Skip to comments.Central banks becoming major investors in stock markets
Posted on 06/17/2014 6:47:55 PM PDT by Lorianne
LONDON (MarketWatch) Some leading central banks have become major players on world equity markets in a development that could potentially contribute to overheated asset prices.
The buildup of central-banking interest in equities is one of the unexpected consequences of the last few years fall in interest rates, which has depressed the returns on central banks foreign exchange reserves and driven them to find alternative investment targets.
In the years since the financial crisis, central banks have leapt to the forefront of public policy making. They have taken responsibility for lowering interest rates, for maintaining stability of financial institutions, and for buying up government debt to help economies recover from recession.
Now it seems that they have become important in another area, too, in starting to build up holdings of equities.
Central banks as investors need to cope with demands wrought by sheer size competition, complexity and cost. Many of these challenges are self-feeding. Whereas 20 years ago only a small number of public investors carried genuine weight in investment markets, the proliferation of such institutions is now a fact of life. Central banks foreign-exchange reserves have grown unprecedentedly fast, especially in the developing world.
The same authorities that are responsible for maintaining financial stability are often the owners of the large funds that add to liquidity in many markets. Large and similar-minded public-sector investors can show herd-like behavior, seeking the illusive return, for example in the search for yield in many markets and thus creating fresh volatility.
(Excerpt) Read more at marketwatch.com ...
The plane is in a spin.
It’s all a put-up job.
This is exactly what Latin American central banks used to do in the 60s and 70s. Right before their economies collapsed, they defaulted on their debts and inflation skyrocketed.
Gosh, what could go wrong?
And they devalued their currency.
What a clever way to steal from the peasants!
“Investors”?? With what, fiat money?
Nothing. They are all too big to fail.
All in baby.
They stole this from ZeroHedge I believe. But it is interesting to see the word get out.
So that is who is artificially propping the stock market up! When the stock market crashes watch all those banks fall like dominoes.
Lotta people are gonna get hungry real fast and look for a saviour.
It’s sure to bring about the collectivist, world dictator sooner than not.
I believe it was an FT story. Reuters ran similar stories in October 2012 and April 2013 without the 29 trillion number.
Their equity investments are generating good returns, so far, because their economies have been stimulated by the low interest rates that they have created, by their own government bond purchases (QE) and by the equity prices have risen because of their own purchases.
Purchase of equities by central banks has resulted in bureaucrats, government employees in all but name, picking winners and losers in the private sector. They will invest in a few blue chips, but, unlike private investors, will not search out smaller growth companies, will not support entrepreneurialism, invention and calculated risk. They are dispositionally incapable of this. In fact, we would not want them to be making these choices. Yet they are, but promoting low risk, low reward and discouraging risk-taking, all on behalf of the average citizen/investor/pensioner. Even worse, they are subject to political pressure in their decision-making. For example: banning investments in Israeli companies, investing in unwise solar energy ventures, etc.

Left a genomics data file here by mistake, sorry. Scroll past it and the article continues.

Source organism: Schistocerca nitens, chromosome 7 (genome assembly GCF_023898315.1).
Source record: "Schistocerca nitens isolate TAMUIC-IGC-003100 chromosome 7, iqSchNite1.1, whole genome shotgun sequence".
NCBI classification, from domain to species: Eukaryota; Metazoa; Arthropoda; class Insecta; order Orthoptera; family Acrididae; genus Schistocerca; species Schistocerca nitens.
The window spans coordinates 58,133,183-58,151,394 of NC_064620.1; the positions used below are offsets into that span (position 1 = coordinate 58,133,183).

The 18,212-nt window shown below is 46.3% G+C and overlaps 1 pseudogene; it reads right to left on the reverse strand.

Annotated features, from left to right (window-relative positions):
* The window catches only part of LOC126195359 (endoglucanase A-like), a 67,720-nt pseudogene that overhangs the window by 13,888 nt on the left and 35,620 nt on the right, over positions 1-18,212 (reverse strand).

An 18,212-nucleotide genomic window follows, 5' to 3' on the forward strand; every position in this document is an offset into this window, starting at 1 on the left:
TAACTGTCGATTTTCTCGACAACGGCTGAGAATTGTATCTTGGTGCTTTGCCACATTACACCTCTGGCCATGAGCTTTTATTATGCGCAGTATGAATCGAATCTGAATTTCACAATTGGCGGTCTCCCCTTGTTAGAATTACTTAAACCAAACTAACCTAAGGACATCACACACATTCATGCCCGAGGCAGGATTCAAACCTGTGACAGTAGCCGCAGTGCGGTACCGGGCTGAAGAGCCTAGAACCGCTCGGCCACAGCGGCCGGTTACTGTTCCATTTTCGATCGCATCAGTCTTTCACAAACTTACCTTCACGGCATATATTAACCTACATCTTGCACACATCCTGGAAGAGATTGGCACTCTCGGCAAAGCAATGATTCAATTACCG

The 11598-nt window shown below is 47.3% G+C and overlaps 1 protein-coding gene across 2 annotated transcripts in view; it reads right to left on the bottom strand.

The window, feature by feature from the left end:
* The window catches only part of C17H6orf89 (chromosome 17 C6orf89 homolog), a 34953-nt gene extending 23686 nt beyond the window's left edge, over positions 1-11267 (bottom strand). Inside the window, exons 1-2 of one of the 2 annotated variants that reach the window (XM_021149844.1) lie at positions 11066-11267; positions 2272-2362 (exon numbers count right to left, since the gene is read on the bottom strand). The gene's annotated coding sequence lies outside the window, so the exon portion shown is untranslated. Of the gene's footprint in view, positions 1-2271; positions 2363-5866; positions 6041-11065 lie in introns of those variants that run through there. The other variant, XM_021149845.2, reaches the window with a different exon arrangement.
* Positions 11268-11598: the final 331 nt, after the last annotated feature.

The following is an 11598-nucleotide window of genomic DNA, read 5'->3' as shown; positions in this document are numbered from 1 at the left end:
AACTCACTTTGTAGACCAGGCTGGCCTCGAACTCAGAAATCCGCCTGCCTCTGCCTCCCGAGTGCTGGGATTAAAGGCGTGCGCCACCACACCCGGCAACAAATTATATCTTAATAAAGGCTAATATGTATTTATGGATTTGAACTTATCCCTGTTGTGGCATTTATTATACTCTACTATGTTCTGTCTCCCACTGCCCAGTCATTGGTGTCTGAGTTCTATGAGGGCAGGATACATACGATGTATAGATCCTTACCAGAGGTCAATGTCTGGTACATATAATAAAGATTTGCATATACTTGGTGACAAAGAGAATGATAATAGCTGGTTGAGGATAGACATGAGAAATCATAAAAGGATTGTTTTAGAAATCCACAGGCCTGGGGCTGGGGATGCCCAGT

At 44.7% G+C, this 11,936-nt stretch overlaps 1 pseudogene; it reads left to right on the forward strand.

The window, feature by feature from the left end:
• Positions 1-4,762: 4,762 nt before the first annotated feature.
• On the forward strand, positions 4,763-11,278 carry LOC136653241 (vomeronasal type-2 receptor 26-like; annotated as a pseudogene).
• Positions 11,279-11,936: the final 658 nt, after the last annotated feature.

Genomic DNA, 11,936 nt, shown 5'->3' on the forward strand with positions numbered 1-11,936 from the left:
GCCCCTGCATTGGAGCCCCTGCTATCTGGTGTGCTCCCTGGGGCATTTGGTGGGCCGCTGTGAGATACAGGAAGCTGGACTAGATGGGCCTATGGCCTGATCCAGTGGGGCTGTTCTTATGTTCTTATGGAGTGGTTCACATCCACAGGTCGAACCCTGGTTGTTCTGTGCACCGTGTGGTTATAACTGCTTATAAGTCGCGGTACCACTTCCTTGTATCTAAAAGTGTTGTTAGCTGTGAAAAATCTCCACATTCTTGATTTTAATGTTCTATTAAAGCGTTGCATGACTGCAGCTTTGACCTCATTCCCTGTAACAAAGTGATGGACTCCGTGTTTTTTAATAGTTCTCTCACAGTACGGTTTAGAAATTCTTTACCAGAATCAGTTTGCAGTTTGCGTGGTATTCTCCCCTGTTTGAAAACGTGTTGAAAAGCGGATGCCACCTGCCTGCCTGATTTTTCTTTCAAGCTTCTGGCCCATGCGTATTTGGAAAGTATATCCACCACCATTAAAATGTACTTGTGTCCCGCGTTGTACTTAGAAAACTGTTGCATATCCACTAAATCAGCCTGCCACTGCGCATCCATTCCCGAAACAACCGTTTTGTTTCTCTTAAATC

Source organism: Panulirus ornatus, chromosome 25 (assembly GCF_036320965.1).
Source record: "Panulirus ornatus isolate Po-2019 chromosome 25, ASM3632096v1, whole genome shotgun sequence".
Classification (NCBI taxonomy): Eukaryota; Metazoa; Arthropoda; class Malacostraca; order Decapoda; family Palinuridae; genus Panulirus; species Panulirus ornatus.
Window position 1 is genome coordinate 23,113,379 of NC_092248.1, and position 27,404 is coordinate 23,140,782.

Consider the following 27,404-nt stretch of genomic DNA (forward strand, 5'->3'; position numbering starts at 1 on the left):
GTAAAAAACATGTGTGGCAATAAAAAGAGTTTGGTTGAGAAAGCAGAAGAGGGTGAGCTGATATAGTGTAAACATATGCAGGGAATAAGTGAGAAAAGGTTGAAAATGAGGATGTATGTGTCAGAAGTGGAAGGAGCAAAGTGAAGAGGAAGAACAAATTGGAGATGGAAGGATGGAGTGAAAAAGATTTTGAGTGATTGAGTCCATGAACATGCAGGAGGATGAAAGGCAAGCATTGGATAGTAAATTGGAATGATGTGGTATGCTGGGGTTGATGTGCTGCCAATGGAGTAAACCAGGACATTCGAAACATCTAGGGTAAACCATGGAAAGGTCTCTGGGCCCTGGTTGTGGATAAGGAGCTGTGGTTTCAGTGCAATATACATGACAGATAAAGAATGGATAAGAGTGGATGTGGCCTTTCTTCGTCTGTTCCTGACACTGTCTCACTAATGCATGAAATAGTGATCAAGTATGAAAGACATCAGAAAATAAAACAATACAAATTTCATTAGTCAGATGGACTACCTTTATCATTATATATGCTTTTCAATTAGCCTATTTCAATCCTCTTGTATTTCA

Gradually at first and then faster toward the end, with increasing yield requirements from their governments, they will make unwise investments to "reach for yield". They will structure these investments in a complex manner so as to dress them up as "safe"for public consumption.
This is a giant incestuous circular self-propelled juggernaut that crushes rational investors under its wheels, but which is inherently unstable. By definition, like a gamblers formula, it will eventually fall apart, wrecking economic destruction upon us all.
I think you are correct, it was FT. But it is important no matter the source. It changes my investment strategy.
Smart people know the system is doomed to crash. The question is when. The Ponzi could go on for a long time, in which case betting against the house is not an option.
They describe themselves as "...a club for central banks, sovereign funds and public sector financial institutions which provides a discreet forum for interaction with private sector asset managers and market participants."
You might be right on investing. Don't fight the OMFIF.
On the other hand, one has to question why they've seen fit to inform the "Muppets".
It sure is getting easier and easier to crash the whole system.
Reminds me of this clip from the movie, “Sneakers.”
[On the other hand, one has to question why they’ve seen fit to inform the “Muppets”. ]
Perceptive question. They have kept it exceptionally low key till now. But if they are jawboning, it would be to tell the muppets that the game IS endlessly rigged, so you MUST kep your money on the craps table.
I sure wish I knew when to get off the musical chairs.
So governments are buying up stocks at inflated prices with money they print? So they just keep printing money and buying stock? And these government companies will profit from things like war and silly environmental initiatives? And governments can end up being majority stockholders in private corporations?
Head is spinning